Singapore moved up a place to grab third spot in the latest IMD World Competitiveness Yearbook behind Hong Kong and Switzerland, pushing the US down to fourth, its lowest position in five years.
The Netherlands, meanwhile, jumped three places to join the top five in the annual rankings, which have been published every year since 1989 by the IMD World Competitiveness Center, a research group at IMD business school in Switzerland.
Rankings are based on 260 indicators, about two thirds of which come from ‘hard’ data such as national employment and trade statistics. The remaining third of indicators come from more than 6,250 responses to an Executive Opinion Survey that measures the business perception of issues, including corruption, environmental concerns and quality of life.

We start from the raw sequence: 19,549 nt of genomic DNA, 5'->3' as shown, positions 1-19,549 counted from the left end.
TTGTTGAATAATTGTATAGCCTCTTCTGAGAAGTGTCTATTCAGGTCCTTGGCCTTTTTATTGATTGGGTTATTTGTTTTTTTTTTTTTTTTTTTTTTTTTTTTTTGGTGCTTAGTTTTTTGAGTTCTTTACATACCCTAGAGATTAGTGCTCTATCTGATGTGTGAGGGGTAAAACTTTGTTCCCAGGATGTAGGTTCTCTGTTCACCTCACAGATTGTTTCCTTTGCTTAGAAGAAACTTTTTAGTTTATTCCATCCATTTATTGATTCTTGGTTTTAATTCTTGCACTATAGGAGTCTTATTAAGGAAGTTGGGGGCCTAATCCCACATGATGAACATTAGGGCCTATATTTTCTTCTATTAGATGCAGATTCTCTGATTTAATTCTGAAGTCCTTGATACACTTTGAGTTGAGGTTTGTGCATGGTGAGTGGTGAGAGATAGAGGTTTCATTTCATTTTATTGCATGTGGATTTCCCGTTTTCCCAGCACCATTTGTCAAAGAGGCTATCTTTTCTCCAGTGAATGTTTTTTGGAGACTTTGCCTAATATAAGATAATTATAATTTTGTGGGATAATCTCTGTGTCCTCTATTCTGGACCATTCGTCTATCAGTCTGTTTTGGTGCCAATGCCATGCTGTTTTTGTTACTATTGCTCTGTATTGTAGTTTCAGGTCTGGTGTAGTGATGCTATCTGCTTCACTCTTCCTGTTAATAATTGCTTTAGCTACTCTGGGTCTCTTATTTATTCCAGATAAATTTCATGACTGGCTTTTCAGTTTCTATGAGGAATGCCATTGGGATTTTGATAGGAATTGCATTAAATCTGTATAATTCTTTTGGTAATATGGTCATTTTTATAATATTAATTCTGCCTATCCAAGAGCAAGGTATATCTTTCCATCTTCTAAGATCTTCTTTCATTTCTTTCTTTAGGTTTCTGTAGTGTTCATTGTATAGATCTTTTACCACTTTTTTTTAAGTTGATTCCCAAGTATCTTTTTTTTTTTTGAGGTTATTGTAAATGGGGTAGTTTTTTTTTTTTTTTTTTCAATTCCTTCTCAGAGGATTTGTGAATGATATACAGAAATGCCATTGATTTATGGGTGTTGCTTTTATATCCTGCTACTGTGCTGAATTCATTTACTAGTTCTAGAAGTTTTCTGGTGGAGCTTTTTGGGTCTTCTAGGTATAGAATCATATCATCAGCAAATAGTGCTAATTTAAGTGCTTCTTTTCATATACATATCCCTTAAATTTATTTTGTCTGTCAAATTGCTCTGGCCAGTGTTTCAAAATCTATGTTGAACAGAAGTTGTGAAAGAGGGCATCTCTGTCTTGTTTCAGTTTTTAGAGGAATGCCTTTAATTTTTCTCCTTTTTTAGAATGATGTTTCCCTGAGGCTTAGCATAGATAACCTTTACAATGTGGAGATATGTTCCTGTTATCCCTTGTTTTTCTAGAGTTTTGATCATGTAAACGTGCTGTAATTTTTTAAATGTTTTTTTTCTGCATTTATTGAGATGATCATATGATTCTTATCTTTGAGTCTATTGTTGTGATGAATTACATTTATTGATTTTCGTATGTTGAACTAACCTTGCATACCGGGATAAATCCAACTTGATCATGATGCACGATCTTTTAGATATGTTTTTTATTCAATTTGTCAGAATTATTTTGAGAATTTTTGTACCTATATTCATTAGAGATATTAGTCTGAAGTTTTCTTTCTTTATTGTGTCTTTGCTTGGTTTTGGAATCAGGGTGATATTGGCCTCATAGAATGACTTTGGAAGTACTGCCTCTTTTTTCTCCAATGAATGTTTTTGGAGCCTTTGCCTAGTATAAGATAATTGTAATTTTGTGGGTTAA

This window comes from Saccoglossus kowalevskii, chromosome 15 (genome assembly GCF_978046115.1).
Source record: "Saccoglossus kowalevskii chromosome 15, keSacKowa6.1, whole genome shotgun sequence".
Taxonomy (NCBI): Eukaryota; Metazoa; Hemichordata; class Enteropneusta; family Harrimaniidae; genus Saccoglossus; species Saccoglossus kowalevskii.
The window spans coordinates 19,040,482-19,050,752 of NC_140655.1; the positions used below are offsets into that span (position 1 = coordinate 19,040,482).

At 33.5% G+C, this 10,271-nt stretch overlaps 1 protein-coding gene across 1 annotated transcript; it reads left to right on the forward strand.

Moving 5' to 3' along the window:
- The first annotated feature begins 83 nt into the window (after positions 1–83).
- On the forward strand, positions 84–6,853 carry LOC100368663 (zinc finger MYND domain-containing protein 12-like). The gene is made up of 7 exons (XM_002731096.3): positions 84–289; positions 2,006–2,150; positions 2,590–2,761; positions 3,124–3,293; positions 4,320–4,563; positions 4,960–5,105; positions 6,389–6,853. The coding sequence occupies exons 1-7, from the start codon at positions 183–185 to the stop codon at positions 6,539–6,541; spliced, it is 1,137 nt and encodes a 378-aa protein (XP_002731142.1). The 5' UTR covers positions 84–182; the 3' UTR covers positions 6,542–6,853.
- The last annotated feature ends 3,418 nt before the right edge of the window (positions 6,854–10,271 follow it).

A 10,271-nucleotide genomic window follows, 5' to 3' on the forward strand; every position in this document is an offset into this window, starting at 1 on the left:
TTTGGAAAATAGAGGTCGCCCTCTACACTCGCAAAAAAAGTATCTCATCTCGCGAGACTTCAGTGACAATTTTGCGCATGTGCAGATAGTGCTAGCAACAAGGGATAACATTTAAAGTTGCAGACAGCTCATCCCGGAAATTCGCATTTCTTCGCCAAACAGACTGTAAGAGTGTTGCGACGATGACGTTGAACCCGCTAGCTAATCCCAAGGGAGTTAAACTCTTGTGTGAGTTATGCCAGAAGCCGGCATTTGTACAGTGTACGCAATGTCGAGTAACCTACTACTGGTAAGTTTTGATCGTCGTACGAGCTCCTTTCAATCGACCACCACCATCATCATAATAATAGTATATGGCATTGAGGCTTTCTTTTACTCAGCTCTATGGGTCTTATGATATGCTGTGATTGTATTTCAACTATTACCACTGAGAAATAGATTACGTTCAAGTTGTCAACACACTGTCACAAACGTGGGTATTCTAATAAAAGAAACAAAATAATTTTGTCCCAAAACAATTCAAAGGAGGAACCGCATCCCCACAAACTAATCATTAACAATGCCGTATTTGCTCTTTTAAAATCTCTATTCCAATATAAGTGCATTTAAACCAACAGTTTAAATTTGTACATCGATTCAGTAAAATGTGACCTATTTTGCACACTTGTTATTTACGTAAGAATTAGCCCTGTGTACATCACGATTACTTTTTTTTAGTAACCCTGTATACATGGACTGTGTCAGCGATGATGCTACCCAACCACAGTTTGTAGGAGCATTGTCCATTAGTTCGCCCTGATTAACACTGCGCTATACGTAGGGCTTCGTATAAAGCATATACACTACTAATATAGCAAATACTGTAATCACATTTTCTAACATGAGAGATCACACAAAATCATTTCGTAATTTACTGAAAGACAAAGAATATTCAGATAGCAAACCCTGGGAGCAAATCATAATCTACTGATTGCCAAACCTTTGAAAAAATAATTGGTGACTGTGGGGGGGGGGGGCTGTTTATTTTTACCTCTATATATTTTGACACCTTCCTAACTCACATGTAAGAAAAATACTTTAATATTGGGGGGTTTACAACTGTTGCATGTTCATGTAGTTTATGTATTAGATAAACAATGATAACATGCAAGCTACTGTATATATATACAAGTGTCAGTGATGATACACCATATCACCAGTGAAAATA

Indicators relating to government, business efficiency, and productivity are the ones that stood out among the most improved countries, according to IMD World Competitiveness Center director Professor Arturo Bris.
“These countries have maintained a business-friendly environment that encourages openness and productivity,” he said. “If you look at China, its improvement of seven places to 18th can be traced to its dedication to international trade. This continues to drive the economy and the improvement in government and business efficiency.”
Singapore topped the digital competitiveness ranking, followed by Sweden, the US, Finland and Denmark.
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